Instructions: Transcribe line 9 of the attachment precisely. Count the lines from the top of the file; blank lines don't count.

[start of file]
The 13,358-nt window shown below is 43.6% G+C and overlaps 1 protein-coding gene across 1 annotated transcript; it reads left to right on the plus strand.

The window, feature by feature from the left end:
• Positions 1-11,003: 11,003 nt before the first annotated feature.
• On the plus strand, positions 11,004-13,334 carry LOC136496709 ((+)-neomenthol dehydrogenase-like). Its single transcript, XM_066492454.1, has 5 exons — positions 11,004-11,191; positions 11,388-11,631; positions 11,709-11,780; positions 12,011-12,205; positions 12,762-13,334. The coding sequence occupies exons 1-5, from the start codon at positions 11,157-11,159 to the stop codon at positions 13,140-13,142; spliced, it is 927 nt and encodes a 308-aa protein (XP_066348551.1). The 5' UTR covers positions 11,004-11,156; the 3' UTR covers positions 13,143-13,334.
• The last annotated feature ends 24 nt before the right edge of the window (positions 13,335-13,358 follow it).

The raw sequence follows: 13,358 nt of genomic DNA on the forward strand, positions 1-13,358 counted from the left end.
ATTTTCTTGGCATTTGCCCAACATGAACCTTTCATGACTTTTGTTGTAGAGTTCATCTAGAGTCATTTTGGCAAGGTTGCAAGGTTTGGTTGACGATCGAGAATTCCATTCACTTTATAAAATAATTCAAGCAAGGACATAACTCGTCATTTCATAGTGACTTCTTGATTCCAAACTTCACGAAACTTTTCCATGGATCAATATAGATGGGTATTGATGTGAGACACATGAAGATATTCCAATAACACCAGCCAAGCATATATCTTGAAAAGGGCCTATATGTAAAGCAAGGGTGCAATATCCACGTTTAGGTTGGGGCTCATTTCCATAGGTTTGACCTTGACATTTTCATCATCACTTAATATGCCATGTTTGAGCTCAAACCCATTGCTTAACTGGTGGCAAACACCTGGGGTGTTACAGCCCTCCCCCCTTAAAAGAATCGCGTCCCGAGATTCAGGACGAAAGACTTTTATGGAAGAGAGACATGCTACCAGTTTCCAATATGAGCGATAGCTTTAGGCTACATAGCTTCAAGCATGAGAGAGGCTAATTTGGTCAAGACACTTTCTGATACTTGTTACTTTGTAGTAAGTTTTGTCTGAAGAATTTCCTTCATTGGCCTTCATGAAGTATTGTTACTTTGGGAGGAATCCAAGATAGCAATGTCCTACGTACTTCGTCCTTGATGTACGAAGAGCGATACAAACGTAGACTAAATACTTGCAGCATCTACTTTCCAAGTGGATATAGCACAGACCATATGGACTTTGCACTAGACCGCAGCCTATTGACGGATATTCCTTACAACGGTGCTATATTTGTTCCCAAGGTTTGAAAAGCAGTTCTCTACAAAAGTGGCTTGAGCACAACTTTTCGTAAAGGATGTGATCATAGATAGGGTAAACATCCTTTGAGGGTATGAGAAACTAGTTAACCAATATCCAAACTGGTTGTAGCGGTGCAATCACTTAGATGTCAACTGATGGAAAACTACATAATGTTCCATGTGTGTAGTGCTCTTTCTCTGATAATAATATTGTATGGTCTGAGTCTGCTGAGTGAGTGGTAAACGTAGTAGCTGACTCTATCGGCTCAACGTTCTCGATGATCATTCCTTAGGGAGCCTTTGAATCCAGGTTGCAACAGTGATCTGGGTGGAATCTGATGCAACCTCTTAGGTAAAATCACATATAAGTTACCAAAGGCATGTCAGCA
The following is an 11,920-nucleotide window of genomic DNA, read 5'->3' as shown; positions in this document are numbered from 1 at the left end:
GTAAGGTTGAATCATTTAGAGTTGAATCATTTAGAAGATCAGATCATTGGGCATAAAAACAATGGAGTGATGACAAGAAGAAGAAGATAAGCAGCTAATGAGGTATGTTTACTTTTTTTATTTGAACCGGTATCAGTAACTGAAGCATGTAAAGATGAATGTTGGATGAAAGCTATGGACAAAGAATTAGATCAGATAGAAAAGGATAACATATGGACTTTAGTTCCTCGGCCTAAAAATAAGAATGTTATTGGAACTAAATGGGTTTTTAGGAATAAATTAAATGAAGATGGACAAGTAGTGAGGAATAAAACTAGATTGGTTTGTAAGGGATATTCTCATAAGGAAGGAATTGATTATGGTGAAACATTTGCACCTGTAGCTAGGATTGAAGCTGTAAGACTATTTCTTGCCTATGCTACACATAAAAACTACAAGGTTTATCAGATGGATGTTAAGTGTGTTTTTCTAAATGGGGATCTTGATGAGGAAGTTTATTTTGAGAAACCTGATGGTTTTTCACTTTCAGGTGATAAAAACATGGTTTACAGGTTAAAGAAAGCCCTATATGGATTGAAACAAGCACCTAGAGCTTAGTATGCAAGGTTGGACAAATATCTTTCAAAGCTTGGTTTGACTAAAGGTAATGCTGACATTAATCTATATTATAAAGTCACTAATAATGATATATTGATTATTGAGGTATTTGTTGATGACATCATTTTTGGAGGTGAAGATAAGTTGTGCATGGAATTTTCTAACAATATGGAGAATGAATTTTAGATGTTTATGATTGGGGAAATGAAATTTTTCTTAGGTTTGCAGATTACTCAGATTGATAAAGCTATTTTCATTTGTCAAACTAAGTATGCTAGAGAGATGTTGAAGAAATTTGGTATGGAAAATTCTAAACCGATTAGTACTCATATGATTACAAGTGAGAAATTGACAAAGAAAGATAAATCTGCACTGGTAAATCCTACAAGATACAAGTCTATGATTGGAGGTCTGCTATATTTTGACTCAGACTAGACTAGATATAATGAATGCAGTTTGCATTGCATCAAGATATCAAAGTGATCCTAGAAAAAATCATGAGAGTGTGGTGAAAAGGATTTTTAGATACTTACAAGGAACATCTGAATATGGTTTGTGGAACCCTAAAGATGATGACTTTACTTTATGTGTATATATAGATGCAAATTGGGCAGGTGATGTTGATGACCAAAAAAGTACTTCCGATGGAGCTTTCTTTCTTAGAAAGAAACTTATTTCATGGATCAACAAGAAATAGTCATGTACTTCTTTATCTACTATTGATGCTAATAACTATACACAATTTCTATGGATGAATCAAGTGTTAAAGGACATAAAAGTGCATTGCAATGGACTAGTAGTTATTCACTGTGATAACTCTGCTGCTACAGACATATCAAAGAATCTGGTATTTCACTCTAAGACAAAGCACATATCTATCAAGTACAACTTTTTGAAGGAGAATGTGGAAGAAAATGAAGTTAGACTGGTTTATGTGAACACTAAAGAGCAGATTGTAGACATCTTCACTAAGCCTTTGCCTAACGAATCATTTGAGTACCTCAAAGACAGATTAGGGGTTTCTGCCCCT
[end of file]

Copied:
GTAAGGTTGAATCATTTAGAGTTGAATCATTTAGAAGATCAGATCATTGGGCATAAAAACAATGGAGTGATGACAAGAAGAAGAAGATAAGCAGCTAATGAGGTATGTTTACTTTTTTTATTTGAACCGGTATCAGTAACTGAAGCATGTAAAGATGAATGTTGGATGAAAGCTATGGACAAAGAATTAGATCAGATAGAAAAGGATAACATATGGACTTTAGTTCCTCGGCCTAAAAATAAGAATGTTATTGGAACTAAATGGGTTTTTAGGAATAAATTAAATGAAGATGGACAAGTAGTGAGGAATAAAACTAGATTGGTTTGTAAGGGATATTCTCATAAGGAAGGAATTGATTATGGTGAAACATTTGCACCTGTAGCTAGGATTGAAGCTGTAAGACTATTTCTTGCCTATGCTACACATAAAAACTACAAGGTTTATCAGATGGATGTTAAGTGTGTTTTTCTAAATGGGGATCTTGATGAGGAAGTTTATTTTGAGAAACCTGATGGTTTTTCACTTTCAGGTGATAAAAACATGGTTTACAGGTTAAAGAAAGCCCTATATGGATTGAAACAAGCACCTAGAGCTTAGTATGCAAGGTTGGACAAATATCTTTCAAAGCTTGGTTTGACTAAAGGTAATGCTGACATTAATCTATATTATAAAGTCACTAATAATGATATATTGATTATTGAGGTATTTGTTGATGACATCATTTTTGGAGGTGAAGATAAGTTGTGCATGGAATTTTCTAACAATATGGAGAATGAATTTTAGATGTTTATGATTGGGGAAATGAAATTTTTCTTAGGTTTGCAGATTACTCAGATTGATAAAGCTATTTTCATTTGTCAAACTAAGTATGCTAGAGAGATGTTGAAGAAATTTGGTATGGAAAATTCTAAACCGATTAGTACTCATATGATTACAAGTGAGAAATTGACAAAGAAAGATAAATCTGCACTGGTAAATCCTACAAGATACAAGTCTATGATTGGAGGTCTGCTATATTTTGACTCAGACTAGACTAGATATAATGAATGCAGTTTGCATTGCATCAAGATATCAAAGTGATCCTAGAAAAAATCATGAGAGTGTGGTGAAAAGGATTTTTAGATACTTACAAGGAACATCTGAATATGGTTTGTGGAACCCTAAAGATGATGACTTTACTTTATGTGTATATATAGATGCAAATTGGGCAGGTGATGTTGATGACCAAAAAAGTACTTCCGATGGAGCTTTCTTTCTTAGAAAGAAACTTATTTCATGGATCAACAAGAAATAGTCATGTACTTCTTTATCTACTATTGATGCTAATAACTATACACAATTTCTATGGATGAATCAAGTGTTAAAGGACATAAAAGTGCATTGCAATGGACTAGTAGTTATTCACTGTGATAACTCTGCTGCTACAGACATATCAAAGAATCTGGTATTTCACTCTAAGACAAAGCACATATCTATCAAGTACAACTTTTTGAAGGAGAATGTGGAAGAAAATGAAGTTAGACTGGTTTATGTGAACACTAAAGAGCAGATTGTAGACATCTTCACTAAGCCTTTGCCTAACGAATCATTTGAGTACCTCAAAGACAGATTAGGGGTTTCTGCCCCT